The hidden impact of organised crime

Blog post

The hidden impact of organised crime

The shockingrevelations in The Times last week of child sexual exploitation in South Yorkshire, alongside thepublication of further details about past failures in Rochdale, raise important questions about how this abuse was allowed to continue for many years after concerns were first raised and how and why these children were failed so completely by the police and social services.

These revelations are, however, only the tip of the iceberg. A survey of service providers by Barnardo’s has shown that there were more than 3,000 known victims of child sexual exploitation in 2009-10 in the UK. The number of undetected victims is likely to be much higher. Despite this, only 57 people in England and Wales were found guilty of offences relating to sexual exploitation in 2010. This demonstrates how far the police and the justice system still have to go to ensure that they are able to tackle these complex issues.

The work by Barnardo’s also found that child exploitation is increasingly organised. This is apparent in the two cases that have been in the newslast week, where the abuse was conducted by organised networks. Tackling organised crime of this kind requires specialist expertise and close co-operation between forces, not least given that it often involves victims being moved from one area to another for exploitation.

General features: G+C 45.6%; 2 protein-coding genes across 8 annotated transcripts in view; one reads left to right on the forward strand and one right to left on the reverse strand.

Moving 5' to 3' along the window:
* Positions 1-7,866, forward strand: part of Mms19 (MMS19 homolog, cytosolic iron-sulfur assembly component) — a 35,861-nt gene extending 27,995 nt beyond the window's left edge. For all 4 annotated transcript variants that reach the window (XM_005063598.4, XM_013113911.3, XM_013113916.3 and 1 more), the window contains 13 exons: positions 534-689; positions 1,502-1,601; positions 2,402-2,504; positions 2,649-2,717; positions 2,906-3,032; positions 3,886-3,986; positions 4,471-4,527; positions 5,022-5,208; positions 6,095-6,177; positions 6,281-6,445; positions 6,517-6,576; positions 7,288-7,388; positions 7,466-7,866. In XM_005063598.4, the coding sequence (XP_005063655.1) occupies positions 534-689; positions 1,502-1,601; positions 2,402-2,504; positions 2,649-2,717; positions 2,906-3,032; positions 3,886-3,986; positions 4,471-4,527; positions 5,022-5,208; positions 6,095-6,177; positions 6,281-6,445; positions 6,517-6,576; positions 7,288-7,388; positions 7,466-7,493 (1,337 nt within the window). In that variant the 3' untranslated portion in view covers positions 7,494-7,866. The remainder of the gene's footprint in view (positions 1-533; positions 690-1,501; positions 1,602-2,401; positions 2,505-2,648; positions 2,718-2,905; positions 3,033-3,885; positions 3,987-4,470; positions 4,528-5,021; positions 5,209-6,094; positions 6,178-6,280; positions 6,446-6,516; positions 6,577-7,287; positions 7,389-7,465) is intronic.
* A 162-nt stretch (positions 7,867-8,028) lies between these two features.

In the same week, former Met Commissioner Sir Paul Stephenson has argued, echoing his 2010 Police Foundation lecture, that the police are failing to make adequate progress in addressing the challenges posed by organised crime and that “specialist expertise that does exist within policing remains both inadequate and uncoordinated beyond a small number of forces”. Addressing this deficit must be a priority.

This is particularly relevant given the forthcoming introduction of elected Police and Crime Commissioners (PCCs), who will decide their police force’s priorities and budget. Earlier this year the then Deputy Mayor for Policing and Crime in London, the closest current equivalent to a PCC,said on his first day in the job that “we need to swing resources back to safer neighbourhood teams and local policing and away from specialist crime”. If this sentiment is replicated among incoming PCCs, it could result in resources draining away from addressing organised crime and towards, for example, that political staple more bobbies on the beat’.

The impact of organised crime on communities is poorly understood, making it an unlikely policing priority at the local level and therefore unlikely to be at the forefront of many PCC manifestos. Yet there is a clear need to provide adequate resources to enable the police to effectively tackle organised crime. Failure to do so would seriously compromise much-needed work to address the sort of offending that can cause the most harm to communities and the people who live in them.